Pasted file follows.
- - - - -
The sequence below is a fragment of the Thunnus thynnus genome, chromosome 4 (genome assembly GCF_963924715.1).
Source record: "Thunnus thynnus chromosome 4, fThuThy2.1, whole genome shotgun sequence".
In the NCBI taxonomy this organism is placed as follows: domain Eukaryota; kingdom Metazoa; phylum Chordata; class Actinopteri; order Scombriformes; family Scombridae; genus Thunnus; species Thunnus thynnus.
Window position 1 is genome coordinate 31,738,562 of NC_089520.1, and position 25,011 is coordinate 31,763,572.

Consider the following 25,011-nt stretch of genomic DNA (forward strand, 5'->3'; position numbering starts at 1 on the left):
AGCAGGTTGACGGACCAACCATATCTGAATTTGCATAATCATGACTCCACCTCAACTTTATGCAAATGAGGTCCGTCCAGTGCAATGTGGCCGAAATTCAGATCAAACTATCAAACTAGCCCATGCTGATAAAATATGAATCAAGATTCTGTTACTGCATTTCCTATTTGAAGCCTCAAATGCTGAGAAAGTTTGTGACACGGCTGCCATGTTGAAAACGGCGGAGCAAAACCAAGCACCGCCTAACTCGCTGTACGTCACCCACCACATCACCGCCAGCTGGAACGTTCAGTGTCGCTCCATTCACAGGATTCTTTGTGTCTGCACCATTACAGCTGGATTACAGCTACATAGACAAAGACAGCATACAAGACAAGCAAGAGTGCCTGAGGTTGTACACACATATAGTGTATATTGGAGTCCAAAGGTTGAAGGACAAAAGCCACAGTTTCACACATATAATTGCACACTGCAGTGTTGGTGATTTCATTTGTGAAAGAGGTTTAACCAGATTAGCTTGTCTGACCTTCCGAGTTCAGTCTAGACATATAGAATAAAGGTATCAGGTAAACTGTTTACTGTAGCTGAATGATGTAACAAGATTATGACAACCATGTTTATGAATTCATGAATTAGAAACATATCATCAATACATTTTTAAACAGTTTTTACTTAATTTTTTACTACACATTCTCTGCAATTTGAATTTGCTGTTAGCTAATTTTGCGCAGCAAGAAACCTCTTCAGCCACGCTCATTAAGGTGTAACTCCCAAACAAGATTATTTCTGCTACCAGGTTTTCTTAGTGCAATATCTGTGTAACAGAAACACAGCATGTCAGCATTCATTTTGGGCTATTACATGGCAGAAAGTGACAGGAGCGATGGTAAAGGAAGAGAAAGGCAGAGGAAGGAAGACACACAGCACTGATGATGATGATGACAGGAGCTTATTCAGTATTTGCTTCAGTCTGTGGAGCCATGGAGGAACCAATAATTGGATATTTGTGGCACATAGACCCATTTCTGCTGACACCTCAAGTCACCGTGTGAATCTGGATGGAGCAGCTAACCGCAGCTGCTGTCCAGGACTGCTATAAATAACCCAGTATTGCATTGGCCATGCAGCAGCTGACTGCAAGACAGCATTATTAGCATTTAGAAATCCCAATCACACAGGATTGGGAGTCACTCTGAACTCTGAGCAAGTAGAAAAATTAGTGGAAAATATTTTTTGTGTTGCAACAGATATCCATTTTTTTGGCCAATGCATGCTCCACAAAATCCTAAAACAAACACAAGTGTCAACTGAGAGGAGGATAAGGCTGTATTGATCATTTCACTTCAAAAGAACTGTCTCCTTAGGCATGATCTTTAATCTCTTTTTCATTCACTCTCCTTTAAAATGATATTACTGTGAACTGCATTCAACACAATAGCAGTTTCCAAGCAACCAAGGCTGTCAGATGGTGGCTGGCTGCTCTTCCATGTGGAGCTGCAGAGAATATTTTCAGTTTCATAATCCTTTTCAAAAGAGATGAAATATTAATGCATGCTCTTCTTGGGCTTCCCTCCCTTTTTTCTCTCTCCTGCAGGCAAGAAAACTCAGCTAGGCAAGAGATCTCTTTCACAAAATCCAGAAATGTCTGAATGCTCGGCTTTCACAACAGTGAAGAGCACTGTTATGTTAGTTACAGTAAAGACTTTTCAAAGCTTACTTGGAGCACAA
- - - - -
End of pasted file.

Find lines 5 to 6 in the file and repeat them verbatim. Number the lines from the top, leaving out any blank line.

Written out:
Consider the following 25,011-nt stretch of genomic DNA (forward strand, 5'->3'; position numbering starts at 1 on the left):
AGCAGGTTGACGGACCAACCATATCTGAATTTGCATAATCATGACTCCACCTCAACTTTATGCAAATGAGGTCCGTCCAGTGCAATGTGGCCGAAATTCAGATCAAACTATCAAACTAGCCCATGCTGATAAAATATGAATCAAGATTCTGTTACTGCATTTCCTATTTGAAGCCTCAAATGCTGAGAAAGTTTGTGACACGGCTGCCATGTTGAAAACGGCGGAGCAAAACCAAGCACCGCCTAACTCGCTGTACGTCACCCACCACATCACCGCCAGCTGGAACGTTCAGTGTCGCTCCATTCACAGGATTCTTTGTGTCTGCACCATTACAGCTGGATTACAGCTACATAGACAAAGACAGCATACAAGACAAGCAAGAGTGCCTGAGGTTGTACACACATATAGTGTATATTGGAGTCCAAAGGTTGAAGGACAAAAGCCACAGTTTCACACATATAATTGCACACTGCAGTGTTGGTGATTTCATTTGTGAAAGAGGTTTAACCAGATTAGCTTGTCTGACCTTCCGAGTTCAGTCTAGACATATAGAATAAAGGTATCAGGTAAACTGTTTACTGTAGCTGAATGATGTAACAAGATTATGACAACCATGTTTATGAATTCATGAATTAGAAACATATCATCAATACATTTTTAAACAGTTTTTACTTAATTTTTTACTACACATTCTCTGCAATTTGAATTTGCTGTTAGCTAATTTTGCGCAGCAAGAAACCTCTTCAGCCACGCTCATTAAGGTGTAACTCCCAAACAAGATTATTTCTGCTACCAGGTTTTCTTAGTGCAATATCTGTGTAACAGAAACACAGCATGTCAGCATTCATTTTGGGCTATTACATGGCAGAAAGTGACAGGAGCGATGGTAAAGGAAGAGAAAGGCAGAGGAAGGAAGACACACAGCACTGATGATGATGATGACAGGAGCTTATTCAGTATTTGCTTCAGTCTGTGGAGCCATGGAGGAACCAATAATTGGATATTTGTGGCACATAGACCCATTTCTGCTGACACCTCAAGTCACCGTGTGAATCTGGATGGAGCAGCTAACCGCAGCTGCTGTCCAGGACTGCTATAAATAACCCAGTATTGCATTGGCCATGCAGCAGCTGACTGCAAGACAGCATTATTAGCATTTAGAAATCCCAATCACACAGGATTGGGAGTCACTCTGAACTCTGAGCAAGTAGAAAAATTAGTGGAAAATATTTTTTGTGTTGCAACAGATATCCATTTTTTTGGCCAATGCATGCTCCACAAAATCCTAAAACAAACACAAGTGTCAACTGAGAGGAGGATAAGGCTGTATTGATCATTTCACTTCAAAAGAACTGTCTCCTTAGGCATGATCTTTAATCTCTTTTTCATTCACTCTCCTTTAAAATGATATTACTGTGAACTGCATTCAACACAATAGCAGTTTCCAAGCAACCAAGGCTGTCAGATGGTGGCTGGCTGCTCTTCCATGTGGAGCTGCAGAGAATATTTTCAGTTTCATAATCCTTTTCAAAAGAGATGAAATATTAATGCATGCTCTTCTTGGGCTTCCCTCCCTTTTTTCTCTCTCCTGCAGGCAAGAAAACTCAGCTAGGCAAGAGATCTCTTTCACAAAATCCAGAAATGTCTGAATGCTCGGCTTTCACAACAGTGAAGAGCACTGTTATGTTAGTTACAGTAAAGACTTTTCAAAGCTTACTTGGAGCACAA